On CNBC immediately after the market close on Friday, the anchors breathlessly promised to go 30 minutes commercial free to get you “all the information you need to make investment decisions.” They said this as though rifling through 30 minutes of stats were some sort of public service, like a test of the Emergency Broadcast System. Today the market swung back the other way, and the coverage is just as intense.
It always happens in times of extreme volatility–particularly when punctuated with big down days as we’ve seen in the last couple of weeks–that the ratings of CNBC soar, and so does traffic at the myriad financial news Web sites. Abruptly, the whoosh of bad news draws massive crowds, a huge run on up-to-the-minute information, facts, predictions. Not to be outdone, the newspapers respond with long pieces filled with analysis, anecdotes from real-life investors, and, usually, a more skeptical tinge. Presumably, investors are looking for that one nugget that will tell the tale for their entire portfolio–or at least give them something clever to say at the next party. “Hey the Nasdaq broke through its 200-day moving average of 3,500. That must be pretty significant, right?”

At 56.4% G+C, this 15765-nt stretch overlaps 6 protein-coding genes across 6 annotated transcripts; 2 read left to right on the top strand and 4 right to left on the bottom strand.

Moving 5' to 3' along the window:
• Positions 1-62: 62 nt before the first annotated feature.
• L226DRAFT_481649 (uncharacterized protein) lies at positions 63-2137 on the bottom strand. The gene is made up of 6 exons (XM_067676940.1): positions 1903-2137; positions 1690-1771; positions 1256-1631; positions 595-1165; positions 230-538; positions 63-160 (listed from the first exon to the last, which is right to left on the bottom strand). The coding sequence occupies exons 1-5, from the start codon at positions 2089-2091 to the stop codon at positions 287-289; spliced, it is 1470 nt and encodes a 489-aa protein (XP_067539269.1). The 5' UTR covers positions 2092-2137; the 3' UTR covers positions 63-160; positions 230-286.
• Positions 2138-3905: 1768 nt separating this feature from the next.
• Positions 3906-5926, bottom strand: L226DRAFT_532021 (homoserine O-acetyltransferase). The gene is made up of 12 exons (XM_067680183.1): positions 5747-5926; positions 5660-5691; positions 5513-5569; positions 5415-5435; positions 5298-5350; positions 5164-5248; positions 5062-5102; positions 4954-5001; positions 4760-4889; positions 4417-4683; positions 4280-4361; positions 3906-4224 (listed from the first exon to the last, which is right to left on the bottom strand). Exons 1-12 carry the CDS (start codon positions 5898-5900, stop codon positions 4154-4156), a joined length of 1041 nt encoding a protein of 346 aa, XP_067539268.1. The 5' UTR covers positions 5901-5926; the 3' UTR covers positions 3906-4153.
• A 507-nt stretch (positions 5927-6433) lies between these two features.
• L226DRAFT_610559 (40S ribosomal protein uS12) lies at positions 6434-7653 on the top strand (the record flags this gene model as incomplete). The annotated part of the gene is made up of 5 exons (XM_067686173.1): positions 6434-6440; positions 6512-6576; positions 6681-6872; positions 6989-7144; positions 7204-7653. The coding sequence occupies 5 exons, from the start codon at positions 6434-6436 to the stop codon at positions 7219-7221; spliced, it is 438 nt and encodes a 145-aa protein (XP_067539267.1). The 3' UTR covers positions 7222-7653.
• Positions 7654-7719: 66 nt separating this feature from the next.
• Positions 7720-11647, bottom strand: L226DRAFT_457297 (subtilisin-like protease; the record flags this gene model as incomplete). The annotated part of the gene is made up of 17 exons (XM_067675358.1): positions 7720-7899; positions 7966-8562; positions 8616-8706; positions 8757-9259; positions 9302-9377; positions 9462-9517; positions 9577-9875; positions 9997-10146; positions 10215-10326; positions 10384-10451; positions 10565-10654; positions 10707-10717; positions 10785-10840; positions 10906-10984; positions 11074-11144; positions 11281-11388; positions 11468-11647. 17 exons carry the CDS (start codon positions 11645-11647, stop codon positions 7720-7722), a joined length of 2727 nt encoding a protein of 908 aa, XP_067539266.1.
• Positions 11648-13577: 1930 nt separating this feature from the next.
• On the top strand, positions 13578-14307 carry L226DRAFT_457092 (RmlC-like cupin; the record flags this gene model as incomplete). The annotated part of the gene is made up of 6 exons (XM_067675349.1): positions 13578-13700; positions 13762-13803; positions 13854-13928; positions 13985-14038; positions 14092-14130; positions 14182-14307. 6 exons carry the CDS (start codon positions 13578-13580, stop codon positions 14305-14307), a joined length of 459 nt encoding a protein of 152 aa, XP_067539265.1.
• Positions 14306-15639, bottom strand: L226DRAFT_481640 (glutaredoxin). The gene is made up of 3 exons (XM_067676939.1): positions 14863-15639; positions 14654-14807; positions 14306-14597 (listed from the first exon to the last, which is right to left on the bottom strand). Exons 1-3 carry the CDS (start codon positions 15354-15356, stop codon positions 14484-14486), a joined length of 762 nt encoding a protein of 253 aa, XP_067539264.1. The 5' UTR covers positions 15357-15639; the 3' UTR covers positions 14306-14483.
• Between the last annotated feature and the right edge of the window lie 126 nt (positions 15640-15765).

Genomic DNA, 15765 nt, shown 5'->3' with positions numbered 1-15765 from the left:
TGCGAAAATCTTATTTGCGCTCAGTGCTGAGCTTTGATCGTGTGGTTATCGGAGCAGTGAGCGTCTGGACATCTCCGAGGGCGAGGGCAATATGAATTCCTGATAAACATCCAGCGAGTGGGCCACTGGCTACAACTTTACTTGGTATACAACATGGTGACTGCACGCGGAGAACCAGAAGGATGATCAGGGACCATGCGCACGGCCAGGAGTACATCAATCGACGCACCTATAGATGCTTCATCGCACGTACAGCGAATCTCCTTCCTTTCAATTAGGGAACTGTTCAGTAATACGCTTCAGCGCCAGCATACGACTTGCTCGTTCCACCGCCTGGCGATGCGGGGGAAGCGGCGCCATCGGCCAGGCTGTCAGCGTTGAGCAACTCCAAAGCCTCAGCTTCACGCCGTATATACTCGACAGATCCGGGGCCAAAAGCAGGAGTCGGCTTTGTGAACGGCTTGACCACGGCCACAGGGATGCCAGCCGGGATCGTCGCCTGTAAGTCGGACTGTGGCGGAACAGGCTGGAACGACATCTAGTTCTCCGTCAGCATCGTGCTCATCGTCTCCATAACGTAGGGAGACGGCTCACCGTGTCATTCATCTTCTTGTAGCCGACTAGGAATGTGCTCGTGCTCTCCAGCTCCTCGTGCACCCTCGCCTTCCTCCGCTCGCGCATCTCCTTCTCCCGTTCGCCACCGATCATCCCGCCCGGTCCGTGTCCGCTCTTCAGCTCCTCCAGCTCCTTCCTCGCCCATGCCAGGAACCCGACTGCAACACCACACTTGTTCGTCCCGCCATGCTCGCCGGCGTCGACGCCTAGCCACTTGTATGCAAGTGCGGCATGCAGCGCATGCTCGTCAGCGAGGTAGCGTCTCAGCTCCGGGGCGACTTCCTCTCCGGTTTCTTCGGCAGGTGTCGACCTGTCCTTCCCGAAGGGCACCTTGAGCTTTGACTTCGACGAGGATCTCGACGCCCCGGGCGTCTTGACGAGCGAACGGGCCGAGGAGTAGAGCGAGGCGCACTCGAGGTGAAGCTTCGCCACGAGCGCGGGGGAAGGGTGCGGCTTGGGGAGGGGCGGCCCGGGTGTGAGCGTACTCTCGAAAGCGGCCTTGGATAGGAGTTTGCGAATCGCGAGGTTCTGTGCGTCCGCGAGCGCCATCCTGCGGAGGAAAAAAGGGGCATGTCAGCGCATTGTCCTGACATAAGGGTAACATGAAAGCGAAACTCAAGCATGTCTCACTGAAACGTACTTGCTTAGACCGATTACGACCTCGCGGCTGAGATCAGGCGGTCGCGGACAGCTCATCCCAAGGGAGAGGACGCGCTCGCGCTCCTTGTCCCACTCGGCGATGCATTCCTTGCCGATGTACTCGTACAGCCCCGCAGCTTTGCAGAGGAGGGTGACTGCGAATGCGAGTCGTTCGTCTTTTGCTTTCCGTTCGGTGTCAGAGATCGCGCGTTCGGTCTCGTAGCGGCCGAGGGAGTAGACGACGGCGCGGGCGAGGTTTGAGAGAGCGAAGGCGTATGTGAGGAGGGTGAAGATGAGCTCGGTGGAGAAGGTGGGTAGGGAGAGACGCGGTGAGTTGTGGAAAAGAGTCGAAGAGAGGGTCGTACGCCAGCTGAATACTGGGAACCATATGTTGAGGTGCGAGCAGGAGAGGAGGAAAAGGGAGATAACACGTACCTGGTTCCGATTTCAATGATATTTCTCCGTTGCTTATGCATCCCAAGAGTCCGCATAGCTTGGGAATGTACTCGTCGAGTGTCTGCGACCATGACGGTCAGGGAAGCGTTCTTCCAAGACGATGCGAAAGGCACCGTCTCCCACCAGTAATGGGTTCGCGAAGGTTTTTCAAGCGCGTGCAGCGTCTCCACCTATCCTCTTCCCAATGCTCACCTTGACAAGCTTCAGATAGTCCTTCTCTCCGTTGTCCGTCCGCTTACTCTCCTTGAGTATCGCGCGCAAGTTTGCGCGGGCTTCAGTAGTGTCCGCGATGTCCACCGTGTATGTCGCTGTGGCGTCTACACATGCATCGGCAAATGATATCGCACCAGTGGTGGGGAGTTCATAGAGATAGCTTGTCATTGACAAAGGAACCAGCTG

Uh, right. In truth, when the market is made choppy in the wake of huge a plunge in stock prices, that’s a pretty bad time to start frantically digging for facts–which is an activity better done in quieter moments, without the weird mental distortions brought on by that stream of nasty-looking one-week charts flashing by.
Whatever the intentions, the cable/Web financial news firmament’s incredibly short-term, narrow focus and hunger for the most sensational graphics to juxtapose against each other do nothing for clarity but add a great deal to the general feeling of anxiety. Yes, the Nasdaq remains quite a bit off its recent highs. But then again it’s up hugely over the past three years. Doesn’t that count for something? Even on Friday the broader Wilshire 5000, which is the market measure that the Fed looks at, was off its high by about 15 percent–bad, but not quite the much-discussed 20 percent official-bear-territory line. In the long run, there has been little sign of any collapse in corporate profits, which are far more important to long-term stock prices than the margin by which decliners led advancers in the last session. And it turns out that many individual investors don’t trade in and out of stocks all day long; it turns out they really are in for the long haul.
All of that is cold comfort if you bought some specious stock two weeks ago in hopes that you could watch it double and sell it to a greater fool and that didn’t work out and, well, you lost. Then again, if that’s what you did, you’ll find nothing on cable or the Web to save you. All we’ve had so far, really, is a bear market for dopes. I think most long-term investors are OK with that.